Fired BigLaw associate alleges evaluation was defamatory, detractors caused emotional distress
A fired associate at Wilmer Cutler Pickering Hale and Dorr has filed a pro se lawsuit alleging that the law firm discriminated against him because of his Cameroonian origin and defamed him in two evaluations.
Jean E. Dassie, a former associate in the intellectual property group, also said he suffered emotional distress as a result of the evaluations and his interactions with a counsel who yelled at him and humiliated him. Other causes of action include retaliation, tortious interference with contract and fraudulent misrepresentation.
Dassie filed the suit Oct. 19 in New York state court.
Dassie’s year-end evaluation was affected by an incident involving a WilmerHale counsel, Anh-Khoa Tran, and Dassie’s work on PowerPoint slides, the suit said.
While preparing for trial with Tran and others, Dassie implemented some changes to the slides immediately and made a note for the litigation-support vendor to add other changes.
Dassie made a change for Tran that reverted to the original after going to the vendor. When Tran discovered that his change wasn’t there, he walked up to Dassie and said he should always go through the litigation-support vendor for all changes in the future, the suit said. Dassie responded that he would take the counsel’s suggestion into consideration going forward.
Tran insisted and Dassie repeated that he would take the command into consideration, pointing out that there would be many instances in which it wouldn’t be prudent. After going back and forth several times, Tran began “publicly chastising” Dassie in a crowded room, the suit said.
“Tran was getting increasingly angry,” the suit said. “His lower lip was quivering. To avoid the continuing optics of being publicly reprimanded in the middle of the crowded room and to de-escalate the situation and get Tran to walk away, [Dassie] retorted ‘too bad, so sad,” the suit said.
The suit described Dassie’s retort as an effort “to creatively diffuse the situation.”
Tran left but returned and asked Dassie to meet him outside, where he “proceeded to scream” at Dassie, the suit said. Dassie explained that in the middle of a trial, deadlines may not allow changes to slides to be made by the litigation-support vendor in the first instance.
Eventually, Tran told Dassie that he doesn’t want him to “act like a robot,” and he can use his judgment. Tran reported the incident to the firm nonetheless.
Dassie described two other alleged incidents involving Tran. He once told Dassie that his views on the judicial system were due to “colonialism,” the suit said. Another time, he allegedly belittled Dassie when he asked for a ride back to the hotel after a day of working together.
There were two other associates nearby when Dassie asked for a ride. According to the suit, Tran “raised his voice and began speaking to the other associates, telling them that [Dassie] should walk to whomever he wants a ride from.” Tran then started laughing, the suit said.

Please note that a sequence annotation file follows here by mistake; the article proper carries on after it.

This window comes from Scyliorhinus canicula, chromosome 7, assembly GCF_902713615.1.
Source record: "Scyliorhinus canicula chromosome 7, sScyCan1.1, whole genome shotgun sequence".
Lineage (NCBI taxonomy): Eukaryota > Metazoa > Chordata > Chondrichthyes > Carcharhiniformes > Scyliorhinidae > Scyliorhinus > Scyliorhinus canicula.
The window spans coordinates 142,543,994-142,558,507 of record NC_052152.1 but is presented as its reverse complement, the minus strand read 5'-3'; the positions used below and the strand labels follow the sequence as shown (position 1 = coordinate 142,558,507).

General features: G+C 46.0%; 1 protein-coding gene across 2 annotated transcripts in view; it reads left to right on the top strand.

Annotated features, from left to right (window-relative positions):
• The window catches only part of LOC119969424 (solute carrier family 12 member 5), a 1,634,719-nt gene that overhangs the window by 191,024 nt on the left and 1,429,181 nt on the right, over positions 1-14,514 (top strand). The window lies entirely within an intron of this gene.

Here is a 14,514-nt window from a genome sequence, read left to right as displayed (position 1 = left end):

Dassie’s year-end 2022 evaluation included praise, but he was was placed on an interim review plan because of the incident involving Tran and because of his complaint that he wasn’t being given substantive work in another matter, the suit said.
Dassie was told during the evaluation that his substantive legal skills weren’t at issue, but he had to work on his “soft” skills.
In midyear evaluation in 2023, “the firm pivoted” and criticized Dassie’s substantive work, the suit said. He received above-average scores, but the review was nonetheless used as a pretext to fire Dassie, according to the suit.
The suit also alleges that these incidents prompted emotional distress:
• A now-retired partner wrongly accused Dassie of sending documents with tracked edits to a pro bono client. In reality, Dassie sent clean documents to the client but sent documents with edits to the partner and another senior associate. According to Dassie, the partner “raised her voice and began yelling,” telling Dassie that he doesn’t have sufficient attention to detail and he “doesn’t have what it takes to make it at WilmerHale.”
• While working on telecommunications litigation, Dassie had a strategy disagreement with a senior associate concerning a trial exhibit list. He was taken off team meetings for the exhibit list, even though he knew the facts of the case better than anyone on the team. He continued to piece together changes to the list, however, and his strategy was chosen for the trial. Dassie “held the meritorious position, but was nonetheless reprimanded,” the suit said.
• Dassie was “socially ostracized” by partners working on the telecommunications matter because he disclosed that he would be taking a vacation the week following the trial. A manager coordinating the trial team sent an email to a subset of the litigation team with her phone number in case of emergencies. Dassie was not included. He was also allowed to go to court for only a couple of hours for observation, while others were allowed a whole day, the suit said.
• A partner told Dassie that his suggested line of questioning for preparing a witness was “stupid.”
WilmerHale and Tran did not immediately respond to the ABA Journal’s request for comment.